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295 REPEATED SUBCUTANEOUS INJECTION OF TOXIC SHOCK SYNDROME TOXIN-1 INDUCED REGULATORY T CELLS IN C57B6 MICE
  1. H. W. Li,
  2. W. W.S. Kum,
  3. A. W. Chow
  1. Department of Medicine, University of British Columbia

Abstract

Purpose Repeated exposure to bacterial superantigens, such as staphylococcal enterotoxin A or B (SEA or SEB), is known to induce Vβ-specific anergic T cells which suppress the proliferative and cytokine responses of naïve T cells to SEA or SEB. We sought to determine if repeated exposure to another bacterial superantigen, Toxic Shock Syndrome Toxin-1 (TSST-1), could also generate regulatory T cells.

Method 6-8 week-old female C57B6 mice were injected subcutaneously with 4μg TSST-1 or saline for three doses at 4-day intervals. After the 3rd injection, mice were sacrificed, splenocytes were obtained, and CD4+ T cells were purified by magnetic separation. Splenocytes from TSST-1 or saline-treated mice were stimulated with either TSST-1 (22 ng/ml) or SEB (1 μg/ml) for 48h. The suppressive effect of CD4+ T cells from TSST-1 or saline-treated mice were evaluated by co-culture with naïve splenocytes and stimulation with TSST-1 or SEB in vitro. The proliferative response was measured by carboxy-fluorescein diacetate (CFSE)-staining and flow cytometry, and various cytokines in the culture supernatant were assayed by ELISA.

Results Splenocytes from TSST-1 treated mice produced lower levels of IL-2 and higher levels of IL-10 and IFN-γ, compared to saline-treated mice (p≤0.05), when re-stimulated with TSST-1 in vitro, consistent with a Tr1 phenotype. Stimulation with SEB in vitro induced a similar cytokine production profile as with TSST-1. Moreover, TSST-1 primed CD4+ T cells proliferated at a higher rate than saline-primed CD4+ T cells when re-stimulated with TSST-1 in vitro (74% vs. 16%; p≤0.01, paired t test), indicating that in vivo administration of TSST-1 did not result in anergy of TSST-1 responsive CD4+ T cells. Co-culture of TSST-1 primed CD4+ T cells with naïve splenocytes in the presence of TSST-1 led to decreased production of both IL-2 and IL-12, and increased production of IL-10 (p≤0.05). Furthermore, naïve CD4+ T cells proliferated in response to TSST-1 at a higher rate when co-cultured with TSST-1 primed CD4+ T cells, than with saline-primed CD4+ T cells (55% vs. 27%; p≤0.05). Co-culture of naïve splenocytes with TSST-1 primed CD4+ T cells in the presence of SEB showed a similar pattern of cytokine production as with TSST-1 stimulation.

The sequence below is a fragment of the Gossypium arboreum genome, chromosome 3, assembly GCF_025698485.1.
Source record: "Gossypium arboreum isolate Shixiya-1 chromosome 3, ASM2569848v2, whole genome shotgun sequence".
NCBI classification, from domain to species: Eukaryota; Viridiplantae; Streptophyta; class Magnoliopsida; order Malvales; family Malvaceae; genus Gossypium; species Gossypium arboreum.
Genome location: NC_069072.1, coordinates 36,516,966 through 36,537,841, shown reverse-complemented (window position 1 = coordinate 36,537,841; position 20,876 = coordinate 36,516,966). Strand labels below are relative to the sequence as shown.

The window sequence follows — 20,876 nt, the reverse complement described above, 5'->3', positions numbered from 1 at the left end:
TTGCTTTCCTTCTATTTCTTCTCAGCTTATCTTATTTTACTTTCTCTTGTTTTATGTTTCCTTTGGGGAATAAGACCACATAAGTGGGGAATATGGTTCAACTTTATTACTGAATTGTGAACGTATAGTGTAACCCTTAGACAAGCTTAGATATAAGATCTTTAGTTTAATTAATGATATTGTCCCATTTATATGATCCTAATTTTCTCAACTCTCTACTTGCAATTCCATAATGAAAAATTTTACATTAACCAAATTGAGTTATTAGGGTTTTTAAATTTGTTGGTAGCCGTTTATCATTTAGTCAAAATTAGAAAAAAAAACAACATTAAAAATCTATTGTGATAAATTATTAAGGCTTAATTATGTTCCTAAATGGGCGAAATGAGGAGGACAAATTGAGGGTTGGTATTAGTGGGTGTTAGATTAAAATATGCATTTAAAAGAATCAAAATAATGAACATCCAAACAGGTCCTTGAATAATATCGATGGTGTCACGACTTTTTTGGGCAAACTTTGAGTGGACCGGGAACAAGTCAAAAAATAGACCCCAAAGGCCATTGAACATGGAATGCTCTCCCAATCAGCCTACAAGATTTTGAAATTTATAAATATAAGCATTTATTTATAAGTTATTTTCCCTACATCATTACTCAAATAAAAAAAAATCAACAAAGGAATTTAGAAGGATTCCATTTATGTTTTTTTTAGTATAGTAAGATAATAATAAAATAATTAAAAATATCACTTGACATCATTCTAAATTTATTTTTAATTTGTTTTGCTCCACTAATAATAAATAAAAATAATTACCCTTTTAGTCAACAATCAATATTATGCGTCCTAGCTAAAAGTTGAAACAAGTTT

Conclusion Repeated subcutaneous injection of TSST-1 induced CD4+ regulatory T cells that were non-anergic, and mediated both antigen-specific (TSST-1) and by-stander (SEB) inhibition of IL-2 and IL-12 production by naïve splenocytes. The therapeutic application of these regulatory T cells is currently under investigation.

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